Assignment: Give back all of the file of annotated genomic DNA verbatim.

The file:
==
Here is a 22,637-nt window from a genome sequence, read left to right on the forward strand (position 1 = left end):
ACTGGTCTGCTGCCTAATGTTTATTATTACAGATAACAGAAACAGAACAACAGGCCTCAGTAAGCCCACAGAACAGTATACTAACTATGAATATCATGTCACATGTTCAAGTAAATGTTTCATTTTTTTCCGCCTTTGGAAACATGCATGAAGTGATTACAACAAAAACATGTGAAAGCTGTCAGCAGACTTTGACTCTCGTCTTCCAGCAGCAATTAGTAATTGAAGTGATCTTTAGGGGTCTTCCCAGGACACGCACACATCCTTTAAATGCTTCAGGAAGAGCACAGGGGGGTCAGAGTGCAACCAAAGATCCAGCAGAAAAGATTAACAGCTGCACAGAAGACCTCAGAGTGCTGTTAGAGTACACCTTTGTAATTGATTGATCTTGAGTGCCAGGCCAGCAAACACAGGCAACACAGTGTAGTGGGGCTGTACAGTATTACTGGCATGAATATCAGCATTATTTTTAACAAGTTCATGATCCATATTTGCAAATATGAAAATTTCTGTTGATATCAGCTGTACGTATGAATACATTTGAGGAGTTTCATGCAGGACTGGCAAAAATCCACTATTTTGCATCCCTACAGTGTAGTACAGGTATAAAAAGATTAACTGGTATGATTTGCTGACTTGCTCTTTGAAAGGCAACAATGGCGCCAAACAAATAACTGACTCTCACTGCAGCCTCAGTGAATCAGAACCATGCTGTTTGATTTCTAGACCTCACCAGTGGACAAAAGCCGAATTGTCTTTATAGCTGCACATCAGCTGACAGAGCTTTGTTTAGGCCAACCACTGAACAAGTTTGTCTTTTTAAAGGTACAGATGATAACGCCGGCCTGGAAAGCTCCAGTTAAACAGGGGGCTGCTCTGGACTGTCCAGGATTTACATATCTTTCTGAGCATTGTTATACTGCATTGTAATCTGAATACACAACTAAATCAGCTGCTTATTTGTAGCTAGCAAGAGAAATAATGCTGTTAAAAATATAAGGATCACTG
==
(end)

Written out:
Here is a 22,637-nt window from a genome sequence, read left to right on the forward strand (position 1 = left end):
ACTGGTCTGCTGCCTAATGTTTATTATTACAGATAACAGAAACAGAACAACAGGCCTCAGTAAGCCCACAGAACAGTATACTAACTATGAATATCATGTCACATGTTCAAGTAAATGTTTCATTTTTTTCCGCCTTTGGAAACATGCATGAAGTGATTACAACAAAAACATGTGAAAGCTGTCAGCAGACTTTGACTCTCGTCTTCCAGCAGCAATTAGTAATTGAAGTGATCTTTAGGGGTCTTCCCAGGACACGCACACATCCTTTAAATGCTTCAGGAAGAGCACAGGGGGGTCAGAGTGCAACCAAAGATCCAGCAGAAAAGATTAACAGCTGCACAGAAGACCTCAGAGTGCTGTTAGAGTACACCTTTGTAATTGATTGATCTTGAGTGCCAGGCCAGCAAACACAGGCAACACAGTGTAGTGGGGCTGTACAGTATTACTGGCATGAATATCAGCATTATTTTTAACAAGTTCATGATCCATATTTGCAAATATGAAAATTTCTGTTGATATCAGCTGTACGTATGAATACATTTGAGGAGTTTCATGCAGGACTGGCAAAAATCCACTATTTTGCATCCCTACAGTGTAGTACAGGTATAAAAAGATTAACTGGTATGATTTGCTGACTTGCTCTTTGAAAGGCAACAATGGCGCCAAACAAATAACTGACTCTCACTGCAGCCTCAGTGAATCAGAACCATGCTGTTTGATTTCTAGACCTCACCAGTGGACAAAAGCCGAATTGTCTTTATAGCTGCACATCAGCTGACAGAGCTTTGTTTAGGCCAACCACTGAACAAGTTTGTCTTTTTAAAGGTACAGATGATAACGCCGGCCTGGAAAGCTCCAGTTAAACAGGGGGCTGCTCTGGACTGTCCAGGATTTACATATCTTTCTGAGCATTGTTATACTGCATTGTAATCTGAATACACAACTAAATCAGCTGCTTATTTGTAGCTAGCAAGAGAAATAATGCTGTTAAAAATATAAGGATCACTG